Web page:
|Re: what is defined, was for or against equality email@example.com (Thomas Koenig) (2022-01-06)|
|Re: what is defined, was for or against equality firstname.lastname@example.org (David Brown) (2022-01-07)|
|Re: what is defined, was for or against equality email@example.com (Spiros Bousbouras) (2022-01-07)|
|Undefined behaviour, was: for or against equality firstname.lastname@example.org (Martin Ward) (2022-01-07)|
|Re: Undefined behaviour, was: for or against equality email@example.com (David Brown) (2022-01-07)|
|Re: Undefined behaviour, was: for or against equality firstname.lastname@example.org (Spiros Bousbouras) (2022-01-08)|
|Re: what is defined, was for or against equality email@example.com (Thomas Koenig) (2022-01-08)|
|[16 later articles]|
|From:||David Brown <firstname.lastname@example.org>|
|Date:||Thu, 6 Jan 2022 09:11:29 +0100|
|Organization:||A noiseless patient Spider|
|Injection-Info:||gal.iecc.com; posting-host="news.iecc.com:2001:470:1f07:1126:0:676f:7373:6970"; logging-data="22569"; mail-complaints-to="email@example.com"|
|Posted-Date:||06 Jan 2022 10:49:10 EST|
On 05/01/2022 11:25, Martin Ward wrote:
> Using a language that you don't know in its entirety might seem
> dangerous, but everybody seems to do it these days:
> how many C programmers have read the entire 500+ pages of
> the latest C standard and memorised the 200+ varieties
> of "undefined behaviour" so that they can avoid all of them
> in every line of code that they write?
I think it is normal not to know everything about the language you use.
And if you include the language's standard library, then there are very
few currently used languages where it would even be possible to learn it
all. By the time you learned all of the language and default libraries
of C++, Java, Python, etc., there would be a new version out and you'd
have more to learn.
The important things for writing code are to know enough to be able to
write the kind of code you are doing, and to avoid accidentally doing
things you didn't intend. Static warning tools are vital here - from
syntax-highlighting and check-as-you-type editors and IDE's, through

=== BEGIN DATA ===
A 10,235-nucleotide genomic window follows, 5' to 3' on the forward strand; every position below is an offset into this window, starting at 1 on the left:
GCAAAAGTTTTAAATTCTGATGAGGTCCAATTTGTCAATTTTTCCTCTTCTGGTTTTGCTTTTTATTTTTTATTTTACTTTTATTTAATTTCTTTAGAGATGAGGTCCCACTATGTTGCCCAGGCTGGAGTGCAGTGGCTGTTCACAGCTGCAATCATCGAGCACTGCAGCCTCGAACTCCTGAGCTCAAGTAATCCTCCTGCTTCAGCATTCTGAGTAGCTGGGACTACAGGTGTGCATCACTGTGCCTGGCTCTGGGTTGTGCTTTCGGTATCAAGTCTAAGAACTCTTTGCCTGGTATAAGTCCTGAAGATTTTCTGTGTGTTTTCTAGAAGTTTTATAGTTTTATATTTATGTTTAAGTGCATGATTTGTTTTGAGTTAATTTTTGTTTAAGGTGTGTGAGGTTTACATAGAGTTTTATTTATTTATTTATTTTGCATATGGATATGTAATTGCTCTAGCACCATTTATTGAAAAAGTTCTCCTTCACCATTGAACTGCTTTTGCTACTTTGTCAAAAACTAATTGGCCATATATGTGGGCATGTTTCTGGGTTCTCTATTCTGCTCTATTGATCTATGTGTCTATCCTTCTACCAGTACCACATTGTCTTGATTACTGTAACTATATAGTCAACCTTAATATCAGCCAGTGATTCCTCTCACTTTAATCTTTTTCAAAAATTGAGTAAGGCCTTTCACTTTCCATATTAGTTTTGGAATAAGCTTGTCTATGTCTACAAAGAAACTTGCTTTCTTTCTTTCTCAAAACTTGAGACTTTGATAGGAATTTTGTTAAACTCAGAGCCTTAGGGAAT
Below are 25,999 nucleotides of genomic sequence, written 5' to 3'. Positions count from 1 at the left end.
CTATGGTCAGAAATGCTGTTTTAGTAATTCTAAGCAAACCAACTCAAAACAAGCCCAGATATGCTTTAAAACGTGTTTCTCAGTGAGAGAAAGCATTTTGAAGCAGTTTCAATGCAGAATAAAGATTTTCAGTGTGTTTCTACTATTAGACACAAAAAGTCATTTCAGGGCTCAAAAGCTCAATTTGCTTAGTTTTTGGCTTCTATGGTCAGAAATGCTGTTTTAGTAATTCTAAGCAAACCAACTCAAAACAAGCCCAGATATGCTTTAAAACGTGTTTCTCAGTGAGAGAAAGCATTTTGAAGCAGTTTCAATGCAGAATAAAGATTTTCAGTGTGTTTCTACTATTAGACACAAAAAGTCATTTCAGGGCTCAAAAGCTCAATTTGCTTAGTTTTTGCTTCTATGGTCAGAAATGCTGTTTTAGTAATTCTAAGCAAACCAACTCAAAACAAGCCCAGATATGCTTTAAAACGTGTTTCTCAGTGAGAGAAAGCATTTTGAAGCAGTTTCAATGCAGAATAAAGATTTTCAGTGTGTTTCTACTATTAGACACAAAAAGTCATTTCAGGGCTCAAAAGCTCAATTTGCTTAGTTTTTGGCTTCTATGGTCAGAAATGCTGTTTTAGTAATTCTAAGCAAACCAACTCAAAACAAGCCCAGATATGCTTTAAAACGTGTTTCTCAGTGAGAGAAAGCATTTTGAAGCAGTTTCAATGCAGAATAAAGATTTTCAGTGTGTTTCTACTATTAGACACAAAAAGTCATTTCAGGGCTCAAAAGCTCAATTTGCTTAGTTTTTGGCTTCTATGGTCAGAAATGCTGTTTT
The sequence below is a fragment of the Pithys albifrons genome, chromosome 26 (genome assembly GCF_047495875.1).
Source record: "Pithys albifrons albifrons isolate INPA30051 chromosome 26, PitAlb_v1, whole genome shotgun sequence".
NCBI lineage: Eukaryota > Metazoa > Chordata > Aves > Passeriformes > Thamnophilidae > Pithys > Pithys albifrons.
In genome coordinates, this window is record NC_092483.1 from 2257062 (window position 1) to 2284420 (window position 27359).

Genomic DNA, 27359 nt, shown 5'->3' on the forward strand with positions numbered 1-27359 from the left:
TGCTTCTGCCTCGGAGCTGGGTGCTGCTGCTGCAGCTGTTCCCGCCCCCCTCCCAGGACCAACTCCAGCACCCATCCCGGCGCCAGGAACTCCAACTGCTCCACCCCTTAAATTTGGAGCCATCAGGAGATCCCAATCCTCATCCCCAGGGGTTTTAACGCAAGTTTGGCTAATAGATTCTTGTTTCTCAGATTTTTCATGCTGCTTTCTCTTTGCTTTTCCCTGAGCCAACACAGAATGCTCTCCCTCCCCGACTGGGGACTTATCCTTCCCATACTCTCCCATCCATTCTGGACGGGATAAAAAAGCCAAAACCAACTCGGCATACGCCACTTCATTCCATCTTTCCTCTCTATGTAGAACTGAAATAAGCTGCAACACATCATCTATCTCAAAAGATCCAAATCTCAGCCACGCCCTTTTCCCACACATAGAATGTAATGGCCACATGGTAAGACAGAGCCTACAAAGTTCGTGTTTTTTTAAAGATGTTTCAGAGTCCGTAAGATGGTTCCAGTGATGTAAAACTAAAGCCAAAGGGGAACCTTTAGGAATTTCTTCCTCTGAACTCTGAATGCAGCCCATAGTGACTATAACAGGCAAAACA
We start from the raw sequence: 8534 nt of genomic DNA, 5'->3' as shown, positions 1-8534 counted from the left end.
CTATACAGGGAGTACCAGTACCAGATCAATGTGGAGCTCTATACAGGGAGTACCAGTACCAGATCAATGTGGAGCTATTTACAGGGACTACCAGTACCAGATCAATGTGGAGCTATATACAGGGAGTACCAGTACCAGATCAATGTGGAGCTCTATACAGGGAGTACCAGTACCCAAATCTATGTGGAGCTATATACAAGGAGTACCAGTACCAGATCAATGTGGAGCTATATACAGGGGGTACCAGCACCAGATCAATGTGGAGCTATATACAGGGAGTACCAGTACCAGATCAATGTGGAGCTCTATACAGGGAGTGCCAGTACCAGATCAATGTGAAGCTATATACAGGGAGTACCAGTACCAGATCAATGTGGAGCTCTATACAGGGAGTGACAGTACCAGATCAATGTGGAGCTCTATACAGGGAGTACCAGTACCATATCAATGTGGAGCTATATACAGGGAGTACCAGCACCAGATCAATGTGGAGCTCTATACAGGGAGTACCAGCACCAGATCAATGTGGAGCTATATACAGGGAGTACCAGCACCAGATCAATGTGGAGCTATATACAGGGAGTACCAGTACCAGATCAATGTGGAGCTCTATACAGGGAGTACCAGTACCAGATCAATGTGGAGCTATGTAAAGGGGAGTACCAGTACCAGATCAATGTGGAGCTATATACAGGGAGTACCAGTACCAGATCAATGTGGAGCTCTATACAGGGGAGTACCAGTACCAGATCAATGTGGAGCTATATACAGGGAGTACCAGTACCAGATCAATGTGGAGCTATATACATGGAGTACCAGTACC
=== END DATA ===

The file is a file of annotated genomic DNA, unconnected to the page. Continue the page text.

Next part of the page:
compiler warning flags, to stand-alone checkers. Your tools should
tell you if you are accidentally using a reserved word as an
There is no need to memorize undefined behaviours for a language -
indeed, such a thing is impossible since everything not defined by a
language standard is, by definition, undefined behaviour. (C and C++
are not special here - the unusual thing is just that their standards
say this explicitly.)
The trick is to memorize the /defined/ behaviours, and stick to them.
You generally don't need to know if a language leaves (1 / 0) as
undefined, or gives a specific value, or prints an error message -
usually it is sufficient to know the values for which (x / y) /is/
defined, and stick to those values.
Basically, trying to execute undefined behaviour is no more and no less
than a bug in the program - whether it is "undefined" in terms of the
language, the library, the code you wrote yourself, the customer's
specification, or anything else. People program primarily by trying to
write correct code - not by trying to think of all the ways they could
write incorrect code!
The real challenge from big languages and big standard libraries is not
/writing/ code, it is /reading/ it. It doesn't really matter if a C
programmer, when writing some code, does not know what the syntax "void
foo(int a[static 10]);" means. (Most C programmers don't know it, and
never miss it.) But it can be a problem if they have to read and
understand code that uses something they don't know.
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